Posts tagged ‘Maryland’

May 8, 2012

1678 and 1681 Maryland Tax Lists

In the 1600s, the patriarchs of the southern branch of the Wakefields are found in various locations in and around the Chesapeake Bay area. Maryland tax records from 1678 and 1681 show Thomas Wakefield and Richard Wakefield paying tobacco-related taxes. Charles is present in both the 1678 and 1681 tax lists whereas Richard is only present in the 1681 tax list. Unfortunately, only the 1678 tax list includes the country of the person being taxed. As a result, only Thomas’s county of residence, Charles County, is known.

1678 Tax

The following information was extracted from the reference cited below. It should act as at least a partial census of Maryland for the year 1678 since all inhabitants were levied a tax of tobacco. The manner of determining the amount of the levy is unknown but appears to be based in part on the amount of land or property owned by the individual. Therefore, the relative size of the levy should give some indication of the wealth of the individual. The number appearing after each name is the levy assessed in pounds of tobacco.

The 1678 Tax List entry (Charles County):

Wakefeild, Thomas – 300

1681 Tax

The following information was extracted from the reference cited above. It should act as a partial census of Maryland for the year 1681 since all inhabitants were levied a tax of tobacco. The manner of determining the amount of the levy is unknown but appears to be based in part on the amount of land or propery owned by the individual. Therefore, the relative size of the levy should give some indication of the wealth of the individual. The number appearing after each name is the levy assessed in pounds of tobacco. It is apparent that some of the individuals in the list are being paid for services to the province.

The 1681 Tax List entries:

Wakefeild, Richd – 230

Wakefeild, Tho: – 200

May 7, 2012

Map of 146th Regiment’s Movement

As previously discussed, Jacob J. Wakefield served with the 146th Indiana Regiment during the Civil War. Although they were mustered into service late in the war, I thought it would interested to track their journey from Indianapolis to Baltimore. Below is a high-level map of their path to Baltimore:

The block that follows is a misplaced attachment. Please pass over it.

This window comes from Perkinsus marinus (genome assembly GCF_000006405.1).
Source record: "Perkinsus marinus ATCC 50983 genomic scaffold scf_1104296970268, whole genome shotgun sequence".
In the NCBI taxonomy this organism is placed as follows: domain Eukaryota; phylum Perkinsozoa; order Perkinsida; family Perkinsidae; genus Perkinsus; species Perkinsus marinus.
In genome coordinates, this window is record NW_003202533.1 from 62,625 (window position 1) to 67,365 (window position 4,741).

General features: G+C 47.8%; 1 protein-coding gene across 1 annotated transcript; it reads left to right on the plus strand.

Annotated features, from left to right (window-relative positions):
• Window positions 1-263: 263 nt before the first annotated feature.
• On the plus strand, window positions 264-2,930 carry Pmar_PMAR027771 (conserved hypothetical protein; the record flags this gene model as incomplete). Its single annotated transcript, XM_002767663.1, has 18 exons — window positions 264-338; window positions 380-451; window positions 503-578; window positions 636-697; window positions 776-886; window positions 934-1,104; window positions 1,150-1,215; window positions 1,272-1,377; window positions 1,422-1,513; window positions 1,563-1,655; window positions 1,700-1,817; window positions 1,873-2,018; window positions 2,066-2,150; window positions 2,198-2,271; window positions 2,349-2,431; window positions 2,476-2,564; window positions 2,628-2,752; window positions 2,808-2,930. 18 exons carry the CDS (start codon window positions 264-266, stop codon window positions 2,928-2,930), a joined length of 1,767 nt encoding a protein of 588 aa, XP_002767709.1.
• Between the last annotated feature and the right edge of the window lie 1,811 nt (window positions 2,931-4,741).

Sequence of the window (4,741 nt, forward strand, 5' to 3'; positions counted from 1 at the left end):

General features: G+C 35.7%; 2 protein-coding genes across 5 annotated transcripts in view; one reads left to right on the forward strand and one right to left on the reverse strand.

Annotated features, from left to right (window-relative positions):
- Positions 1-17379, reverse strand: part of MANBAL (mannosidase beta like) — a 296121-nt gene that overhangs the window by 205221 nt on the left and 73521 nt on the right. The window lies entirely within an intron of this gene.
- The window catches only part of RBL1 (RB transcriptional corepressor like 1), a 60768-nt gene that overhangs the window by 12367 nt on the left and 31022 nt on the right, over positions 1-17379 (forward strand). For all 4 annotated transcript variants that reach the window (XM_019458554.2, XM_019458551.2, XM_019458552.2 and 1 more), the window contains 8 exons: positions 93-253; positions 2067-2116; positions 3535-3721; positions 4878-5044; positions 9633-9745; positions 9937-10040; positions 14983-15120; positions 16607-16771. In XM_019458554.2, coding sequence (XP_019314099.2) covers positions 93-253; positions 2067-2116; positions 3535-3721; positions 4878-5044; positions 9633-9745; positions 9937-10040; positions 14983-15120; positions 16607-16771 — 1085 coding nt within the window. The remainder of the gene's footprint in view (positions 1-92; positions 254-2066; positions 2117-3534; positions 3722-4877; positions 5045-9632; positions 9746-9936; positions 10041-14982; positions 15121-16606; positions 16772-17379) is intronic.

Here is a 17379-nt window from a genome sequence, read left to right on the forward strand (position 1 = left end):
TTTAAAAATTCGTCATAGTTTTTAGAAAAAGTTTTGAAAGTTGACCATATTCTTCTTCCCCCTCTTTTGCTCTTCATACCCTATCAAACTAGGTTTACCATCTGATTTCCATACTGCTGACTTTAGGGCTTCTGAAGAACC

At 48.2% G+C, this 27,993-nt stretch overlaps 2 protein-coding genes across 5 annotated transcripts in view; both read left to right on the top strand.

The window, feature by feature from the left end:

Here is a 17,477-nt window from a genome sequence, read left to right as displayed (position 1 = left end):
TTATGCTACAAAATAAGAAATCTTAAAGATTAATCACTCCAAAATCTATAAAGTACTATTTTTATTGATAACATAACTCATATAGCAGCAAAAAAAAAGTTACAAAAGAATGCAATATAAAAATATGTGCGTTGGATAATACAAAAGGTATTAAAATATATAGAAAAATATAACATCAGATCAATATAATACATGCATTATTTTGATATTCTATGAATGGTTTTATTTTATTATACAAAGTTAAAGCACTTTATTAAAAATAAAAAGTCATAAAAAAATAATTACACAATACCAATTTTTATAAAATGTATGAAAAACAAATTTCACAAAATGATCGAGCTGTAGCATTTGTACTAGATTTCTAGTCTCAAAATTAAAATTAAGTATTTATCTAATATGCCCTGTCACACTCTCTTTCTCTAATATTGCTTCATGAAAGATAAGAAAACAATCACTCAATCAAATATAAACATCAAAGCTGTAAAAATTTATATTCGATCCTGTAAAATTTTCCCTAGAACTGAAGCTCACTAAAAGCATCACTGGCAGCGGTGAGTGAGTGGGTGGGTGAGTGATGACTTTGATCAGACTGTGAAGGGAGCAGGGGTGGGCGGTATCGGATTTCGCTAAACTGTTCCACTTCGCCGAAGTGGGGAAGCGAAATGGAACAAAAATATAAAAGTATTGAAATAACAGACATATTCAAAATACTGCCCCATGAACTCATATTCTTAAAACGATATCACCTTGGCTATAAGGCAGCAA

The regiment began in Indianapolis and primarily worked guard and post duties for a short stretch of locations from Winchester, VA to Harper’s Ferry, WV, represented by the green location markers. Later the regiment was divided to work various locations in Maryland and Delaware, represented by the yellow location markers. The red marker’s indicate their final stops at the Indiana State House and Camp Carrington.

Information on the 146th as found on another researcher’s site:

According to ONE YEAR REGIMENTS OF 1865, the 146th left Indianapolis in March 11, 1865, under the command of Colonel Merit C. Welsh. It arrived in Harper’s Ferry, Virginia, on March 15. The regiment was then assigned to one of the provisional divisions of the Army of the Shenandoah. Until July 27, 1865, it was assigned post and guard duty at Charlestown, Winchester, Stevenson Station, Jordan’s Springs, and Summit Point, Virginia.

The regiment was then assigned to the Military District of Delaware with General Lockwood commanding. Companies were sent to Hick’s General Hospital, Baltimore; Havre De Grace, Dover, Wilmington and Salisbury in Delaware; and Easton, Maryland. On August 31, 1865, the regiment rejoined in Baltimore and was mustered out. The regiment was back in Indianapolis on September 8, 1865, and was welcomed with a reception held on the State House lawn. After marching to Camp Carrington, it was paid off and discharged.

From the Indiana Historical Society, information regarding Camp Carrington:

Camp Carrington was established as a Civil War camp in 1862 in Indianapolis. It was named for General Henry B. Carrington, who served as Colonel and Brigadier General in the Union Army. It was one of the largest of the twenty-four camps established during the war in the Indianapolis area, and was located between the Canal and Fall Creek near present-day 15th and Missouri Streets. When it originally opened it was known as Camp Murray. It replaced Camp Morton as the main training camp when Camp Morton was established as a POW camp. During the last year of the war practically all the Indiana regiments were organized there.